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Zen Wisdom

"Our true nature is happiness."

"Do not believe in anything simply because you have heard it. Do not believe simply because it has been handed down for many generations. Do not believe in anything simply because it is spoken and rumored by many. Do not believe in anything simply because it is written in Holy Scriptures. Do not believe in anything merely on the authority of teachers, elders, or wise men. Believe only after careful observation and analysis, when you find that it agrees with reason, and is conducive to the good and benefit of one and all. Then accept it and live up to it."

"No one wants to die. Even people who want to go to heaven don't want to die to get there. And yet death is the destination we all share. No one has ever escaped it. And that is as it should be, because Death is very likely the single best invention of Life. It is Life's change agent. It clears out the old to make way for the new. Your time is limited, so don't waste it living someone else's life. Don’t be trapped by dogma - which is living with the results of other people's thinking. Don't let the noise of others' opinions drown out your own inner voice. And most important, have the courage to follow your heart and intuition. They somehow already know what you truly want to become. Everything else is secondary."

"Our theories of the eternal are as valuable as are those that a chick which has not broken its way through its shell might form of the outside world."

Monk: "What does one think of while sitting?"

Master: "One thinks of not-thinking."

Monk: "How does one think of not-thinking?"

Master: "Without thinking."

"The no-mind not-thinks no-thoughts about no-things."

"Before enlightenment I chopped wood and carried water; after enlightenment, I chopped wood and carried water."

"A good martial artist does not become tense, but ready... ready for whatever may come. When my opponent expands, I contract; and when he contracts, I expand; and when there is an opportunity... I do not hit. It hits all by itself."

"When running up a hill, it is all right to give up as many times as you wish -- as long as your feet keep moving."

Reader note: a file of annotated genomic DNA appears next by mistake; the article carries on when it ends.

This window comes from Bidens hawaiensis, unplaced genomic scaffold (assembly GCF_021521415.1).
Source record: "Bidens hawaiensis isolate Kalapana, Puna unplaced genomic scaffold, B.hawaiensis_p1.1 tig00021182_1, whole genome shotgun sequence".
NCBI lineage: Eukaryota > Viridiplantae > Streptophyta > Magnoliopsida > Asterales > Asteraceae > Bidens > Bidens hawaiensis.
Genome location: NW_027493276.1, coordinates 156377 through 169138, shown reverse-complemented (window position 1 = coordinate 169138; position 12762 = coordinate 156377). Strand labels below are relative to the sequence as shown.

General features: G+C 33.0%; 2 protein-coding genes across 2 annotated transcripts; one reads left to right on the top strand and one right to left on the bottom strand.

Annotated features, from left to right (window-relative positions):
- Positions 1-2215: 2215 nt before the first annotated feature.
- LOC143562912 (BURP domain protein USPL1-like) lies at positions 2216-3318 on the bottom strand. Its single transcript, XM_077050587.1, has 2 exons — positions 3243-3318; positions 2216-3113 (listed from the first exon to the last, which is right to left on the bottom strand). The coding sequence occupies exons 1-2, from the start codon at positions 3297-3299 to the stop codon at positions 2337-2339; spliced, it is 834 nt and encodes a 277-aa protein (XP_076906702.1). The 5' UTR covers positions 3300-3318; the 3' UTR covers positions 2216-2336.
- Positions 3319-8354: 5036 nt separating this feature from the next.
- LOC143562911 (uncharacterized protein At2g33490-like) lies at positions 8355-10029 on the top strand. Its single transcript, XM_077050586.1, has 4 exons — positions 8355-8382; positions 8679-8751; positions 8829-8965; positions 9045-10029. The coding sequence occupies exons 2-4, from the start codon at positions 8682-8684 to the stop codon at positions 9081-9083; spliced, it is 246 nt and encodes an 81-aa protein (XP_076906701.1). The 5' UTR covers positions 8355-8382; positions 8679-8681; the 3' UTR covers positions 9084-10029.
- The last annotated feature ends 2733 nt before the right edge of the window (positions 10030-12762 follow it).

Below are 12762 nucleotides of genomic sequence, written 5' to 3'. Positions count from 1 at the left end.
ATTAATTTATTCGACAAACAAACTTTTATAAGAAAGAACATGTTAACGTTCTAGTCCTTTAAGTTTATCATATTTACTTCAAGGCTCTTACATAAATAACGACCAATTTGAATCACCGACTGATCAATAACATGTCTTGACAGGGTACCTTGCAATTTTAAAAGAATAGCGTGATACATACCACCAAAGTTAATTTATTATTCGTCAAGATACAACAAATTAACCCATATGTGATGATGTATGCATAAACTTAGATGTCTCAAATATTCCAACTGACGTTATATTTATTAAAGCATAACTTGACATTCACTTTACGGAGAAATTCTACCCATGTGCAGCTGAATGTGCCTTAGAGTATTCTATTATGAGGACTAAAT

The Zen master Nan-in received a western university professor who called to inquire about Zen. Nan-in served tea.

He poured his visitor’s cup full, then kept on pouring. The professor watched the overflow until he could no longer restrain himself.

"It is overfull! No more will go in," he cried.

"Like this cup," Nan-in said, "you are full of your own opinions and speculations. How can I show you Zen unless you first empty your cup?"

Tanzan and Ekido, two Zen monks, were once travelling together down a muddy road. A heavy rain was still falling.

Coming around a bend, they encountered a young and lovely girl in a silk kimono, unable to cross the intersection. "Come on girl," said Tanzan at once. Lifting her in his arms, he carried her across the mud.

Ekido did not speak again until that night when they reached a lodging temple. Then he could no longer restrain himself. "We monks don’t go near females," he told Tanzan, "especially not young and lovely ones. It’s dangerous. Why did you do that?"

"I left that girl back at the road," said Tanzan, "are you still carrying her?"

A man travelling across a field encountered a tiger. He fled, the tiger after him. Coming to a precipice, he caught hold of the root of a wild vine and swung himself down over the edge. The tiger sniffed at him from above. Trembling, the man looked down to where, far below, another tiger was waiting to eat him. Only the vine sustained him.

Two mice, one white and one black, little by little started to gnaw away the vine. The man saw a luscious strawberry near him. Grasping the vine with one hand, he plucked the strawberry with the other.

How sweet it tasted!